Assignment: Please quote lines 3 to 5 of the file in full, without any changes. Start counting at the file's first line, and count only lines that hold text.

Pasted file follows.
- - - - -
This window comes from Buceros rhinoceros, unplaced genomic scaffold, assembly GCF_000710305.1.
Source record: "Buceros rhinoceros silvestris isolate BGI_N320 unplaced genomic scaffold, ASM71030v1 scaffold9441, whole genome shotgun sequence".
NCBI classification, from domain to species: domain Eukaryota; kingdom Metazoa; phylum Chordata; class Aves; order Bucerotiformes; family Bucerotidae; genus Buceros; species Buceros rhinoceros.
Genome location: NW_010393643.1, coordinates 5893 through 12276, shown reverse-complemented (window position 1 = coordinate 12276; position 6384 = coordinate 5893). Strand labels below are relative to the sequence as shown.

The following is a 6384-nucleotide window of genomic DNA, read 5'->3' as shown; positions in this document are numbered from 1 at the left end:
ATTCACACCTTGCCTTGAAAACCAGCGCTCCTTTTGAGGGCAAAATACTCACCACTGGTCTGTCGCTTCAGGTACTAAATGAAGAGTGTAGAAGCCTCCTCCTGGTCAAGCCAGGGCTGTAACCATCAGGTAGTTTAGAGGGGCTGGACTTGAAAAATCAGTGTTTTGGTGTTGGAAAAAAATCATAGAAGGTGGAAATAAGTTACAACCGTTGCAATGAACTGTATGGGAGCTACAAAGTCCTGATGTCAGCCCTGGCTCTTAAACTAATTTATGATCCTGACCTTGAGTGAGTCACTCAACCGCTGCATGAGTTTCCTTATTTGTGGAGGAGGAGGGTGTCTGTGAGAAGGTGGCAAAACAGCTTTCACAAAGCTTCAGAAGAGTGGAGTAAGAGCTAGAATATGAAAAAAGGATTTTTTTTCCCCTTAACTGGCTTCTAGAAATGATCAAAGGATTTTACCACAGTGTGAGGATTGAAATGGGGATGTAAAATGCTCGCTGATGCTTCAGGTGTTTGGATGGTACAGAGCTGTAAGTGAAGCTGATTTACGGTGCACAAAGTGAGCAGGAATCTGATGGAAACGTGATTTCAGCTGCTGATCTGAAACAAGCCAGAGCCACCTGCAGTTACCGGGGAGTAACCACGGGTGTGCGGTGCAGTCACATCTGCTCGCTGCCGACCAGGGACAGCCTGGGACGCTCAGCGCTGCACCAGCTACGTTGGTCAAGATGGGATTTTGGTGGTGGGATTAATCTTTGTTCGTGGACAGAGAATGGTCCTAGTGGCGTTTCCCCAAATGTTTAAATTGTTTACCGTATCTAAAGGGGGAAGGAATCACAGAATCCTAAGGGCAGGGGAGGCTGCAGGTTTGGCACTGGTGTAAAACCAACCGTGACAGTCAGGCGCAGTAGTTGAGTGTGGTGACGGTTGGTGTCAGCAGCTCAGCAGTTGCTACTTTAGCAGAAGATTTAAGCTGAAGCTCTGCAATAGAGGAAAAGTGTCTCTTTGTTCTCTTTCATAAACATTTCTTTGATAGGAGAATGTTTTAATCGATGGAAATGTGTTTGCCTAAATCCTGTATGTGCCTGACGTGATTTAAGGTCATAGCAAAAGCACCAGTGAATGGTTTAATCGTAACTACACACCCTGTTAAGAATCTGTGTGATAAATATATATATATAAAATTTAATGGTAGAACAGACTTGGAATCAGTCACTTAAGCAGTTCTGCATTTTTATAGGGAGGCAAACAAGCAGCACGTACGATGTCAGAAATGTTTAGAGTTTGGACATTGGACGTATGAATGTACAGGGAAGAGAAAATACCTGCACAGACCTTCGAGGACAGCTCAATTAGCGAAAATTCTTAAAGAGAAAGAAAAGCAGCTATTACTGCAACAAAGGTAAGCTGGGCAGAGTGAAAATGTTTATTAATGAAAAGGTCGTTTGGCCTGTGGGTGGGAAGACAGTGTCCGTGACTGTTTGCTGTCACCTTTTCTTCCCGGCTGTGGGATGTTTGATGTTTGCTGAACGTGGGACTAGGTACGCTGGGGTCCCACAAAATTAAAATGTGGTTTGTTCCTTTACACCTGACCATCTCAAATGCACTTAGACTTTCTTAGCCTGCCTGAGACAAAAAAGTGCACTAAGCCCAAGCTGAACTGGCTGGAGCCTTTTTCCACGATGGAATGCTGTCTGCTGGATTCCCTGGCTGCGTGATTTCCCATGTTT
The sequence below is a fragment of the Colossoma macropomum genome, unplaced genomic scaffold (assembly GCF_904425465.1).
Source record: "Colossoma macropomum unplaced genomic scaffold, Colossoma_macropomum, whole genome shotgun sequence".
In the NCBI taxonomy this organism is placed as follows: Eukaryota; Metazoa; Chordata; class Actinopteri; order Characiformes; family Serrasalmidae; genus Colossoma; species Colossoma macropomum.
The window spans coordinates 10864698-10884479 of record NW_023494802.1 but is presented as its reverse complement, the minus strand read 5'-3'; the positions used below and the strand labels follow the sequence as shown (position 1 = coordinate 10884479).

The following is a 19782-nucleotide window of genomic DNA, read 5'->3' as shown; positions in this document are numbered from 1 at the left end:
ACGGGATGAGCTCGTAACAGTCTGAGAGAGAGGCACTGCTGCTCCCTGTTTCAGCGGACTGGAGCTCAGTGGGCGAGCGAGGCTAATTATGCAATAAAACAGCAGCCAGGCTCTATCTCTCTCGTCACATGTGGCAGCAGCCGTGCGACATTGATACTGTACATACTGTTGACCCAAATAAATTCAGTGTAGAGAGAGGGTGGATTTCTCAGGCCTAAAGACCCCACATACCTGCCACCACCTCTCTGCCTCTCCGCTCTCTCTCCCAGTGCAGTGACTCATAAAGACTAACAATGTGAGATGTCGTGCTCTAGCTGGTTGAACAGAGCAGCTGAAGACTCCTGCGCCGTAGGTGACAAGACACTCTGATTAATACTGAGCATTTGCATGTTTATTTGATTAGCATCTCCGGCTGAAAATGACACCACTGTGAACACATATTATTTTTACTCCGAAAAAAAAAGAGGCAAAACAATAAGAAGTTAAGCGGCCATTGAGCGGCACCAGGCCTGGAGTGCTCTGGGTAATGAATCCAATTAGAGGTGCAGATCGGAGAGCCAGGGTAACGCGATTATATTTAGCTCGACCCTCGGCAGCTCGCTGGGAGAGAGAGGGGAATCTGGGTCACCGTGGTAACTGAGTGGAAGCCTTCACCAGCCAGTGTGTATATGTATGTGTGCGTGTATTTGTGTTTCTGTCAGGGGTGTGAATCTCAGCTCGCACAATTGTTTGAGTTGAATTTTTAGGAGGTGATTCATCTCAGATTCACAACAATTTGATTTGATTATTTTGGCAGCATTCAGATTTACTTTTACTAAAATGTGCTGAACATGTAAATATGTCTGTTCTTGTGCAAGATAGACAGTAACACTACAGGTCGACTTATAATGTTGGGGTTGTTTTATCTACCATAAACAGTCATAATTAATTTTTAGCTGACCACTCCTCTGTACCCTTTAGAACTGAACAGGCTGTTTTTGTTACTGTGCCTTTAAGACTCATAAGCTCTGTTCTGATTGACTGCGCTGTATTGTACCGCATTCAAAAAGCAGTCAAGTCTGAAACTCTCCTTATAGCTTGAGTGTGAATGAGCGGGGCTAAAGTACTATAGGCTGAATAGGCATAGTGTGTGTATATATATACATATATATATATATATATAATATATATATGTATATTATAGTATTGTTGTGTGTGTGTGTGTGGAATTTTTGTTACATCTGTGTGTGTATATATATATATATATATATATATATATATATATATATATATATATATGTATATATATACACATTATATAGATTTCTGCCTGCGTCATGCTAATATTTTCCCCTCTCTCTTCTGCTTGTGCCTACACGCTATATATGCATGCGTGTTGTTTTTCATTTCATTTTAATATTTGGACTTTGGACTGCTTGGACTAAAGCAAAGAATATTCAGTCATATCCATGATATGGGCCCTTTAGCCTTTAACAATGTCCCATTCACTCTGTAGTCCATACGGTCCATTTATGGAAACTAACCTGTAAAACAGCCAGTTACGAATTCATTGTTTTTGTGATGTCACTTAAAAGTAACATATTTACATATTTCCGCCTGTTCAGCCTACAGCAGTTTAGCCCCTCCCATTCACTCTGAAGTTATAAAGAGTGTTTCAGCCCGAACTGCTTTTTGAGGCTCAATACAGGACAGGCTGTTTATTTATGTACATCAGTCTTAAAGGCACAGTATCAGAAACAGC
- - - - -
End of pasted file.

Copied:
NCBI classification, from domain to species: domain Eukaryota; kingdom Metazoa; phylum Chordata; class Aves; order Bucerotiformes; family Bucerotidae; genus Buceros; species Buceros rhinoceros.
Genome location: NW_010393643.1, coordinates 5893 through 12276, shown reverse-complemented (window position 1 = coordinate 12276; position 6384 = coordinate 5893). Strand labels below are relative to the sequence as shown.

The following is a 6384-nucleotide window of genomic DNA, read 5'->3' as shown; positions in this document are numbered from 1 at the left end: